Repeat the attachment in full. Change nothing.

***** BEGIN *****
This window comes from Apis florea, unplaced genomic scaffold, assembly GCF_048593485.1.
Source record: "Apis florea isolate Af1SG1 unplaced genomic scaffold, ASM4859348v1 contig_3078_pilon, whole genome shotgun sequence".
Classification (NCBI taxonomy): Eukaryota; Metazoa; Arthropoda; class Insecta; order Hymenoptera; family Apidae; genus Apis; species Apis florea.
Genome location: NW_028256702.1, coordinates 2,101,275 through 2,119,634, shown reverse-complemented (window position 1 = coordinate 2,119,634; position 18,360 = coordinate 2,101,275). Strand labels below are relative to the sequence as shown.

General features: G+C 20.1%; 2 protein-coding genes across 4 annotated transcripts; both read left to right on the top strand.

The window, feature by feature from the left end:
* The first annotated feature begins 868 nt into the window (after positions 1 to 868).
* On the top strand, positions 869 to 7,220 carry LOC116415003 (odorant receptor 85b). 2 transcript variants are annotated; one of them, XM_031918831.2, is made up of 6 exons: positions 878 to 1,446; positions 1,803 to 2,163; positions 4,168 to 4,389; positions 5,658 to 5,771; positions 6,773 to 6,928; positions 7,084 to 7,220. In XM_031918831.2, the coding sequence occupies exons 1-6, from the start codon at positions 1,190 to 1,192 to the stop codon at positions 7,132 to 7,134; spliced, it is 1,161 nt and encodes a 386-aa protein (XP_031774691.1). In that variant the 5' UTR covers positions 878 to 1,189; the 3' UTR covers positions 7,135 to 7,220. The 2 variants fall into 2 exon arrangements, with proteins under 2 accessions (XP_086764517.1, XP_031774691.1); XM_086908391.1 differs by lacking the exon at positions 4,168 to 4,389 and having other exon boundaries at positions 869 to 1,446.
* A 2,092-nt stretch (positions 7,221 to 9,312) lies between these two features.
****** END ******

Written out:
This window comes from Apis florea, unplaced genomic scaffold, assembly GCF_048593485.1.
Source record: "Apis florea isolate Af1SG1 unplaced genomic scaffold, ASM4859348v1 contig_3078_pilon, whole genome shotgun sequence".
Classification (NCBI taxonomy): Eukaryota; Metazoa; Arthropoda; class Insecta; order Hymenoptera; family Apidae; genus Apis; species Apis florea.
Genome location: NW_028256702.1, coordinates 2,101,275 through 2,119,634, shown reverse-complemented (window position 1 = coordinate 2,119,634; position 18,360 = coordinate 2,101,275). Strand labels below are relative to the sequence as shown.

General features: G+C 20.1%; 2 protein-coding genes across 4 annotated transcripts; both read left to right on the top strand.

The window, feature by feature from the left end:
* The first annotated feature begins 868 nt into the window (after positions 1 to 868).
* On the top strand, positions 869 to 7,220 carry LOC116415003 (odorant receptor 85b). 2 transcript variants are annotated; one of them, XM_031918831.2, is made up of 6 exons: positions 878 to 1,446; positions 1,803 to 2,163; positions 4,168 to 4,389; positions 5,658 to 5,771; positions 6,773 to 6,928; positions 7,084 to 7,220. In XM_031918831.2, the coding sequence occupies exons 1-6, from the start codon at positions 1,190 to 1,192 to the stop codon at positions 7,132 to 7,134; spliced, it is 1,161 nt and encodes a 386-aa protein (XP_031774691.1). In that variant the 5' UTR covers positions 878 to 1,189; the 3' UTR covers positions 7,135 to 7,220. The 2 variants fall into 2 exon arrangements, with proteins under 2 accessions (XP_086764517.1, XP_031774691.1); XM_086908391.1 differs by lacking the exon at positions 4,168 to 4,389 and having other exon boundaries at positions 869 to 1,446.
* A 2,092-nt stretch (positions 7,221 to 9,312) lies between these two features.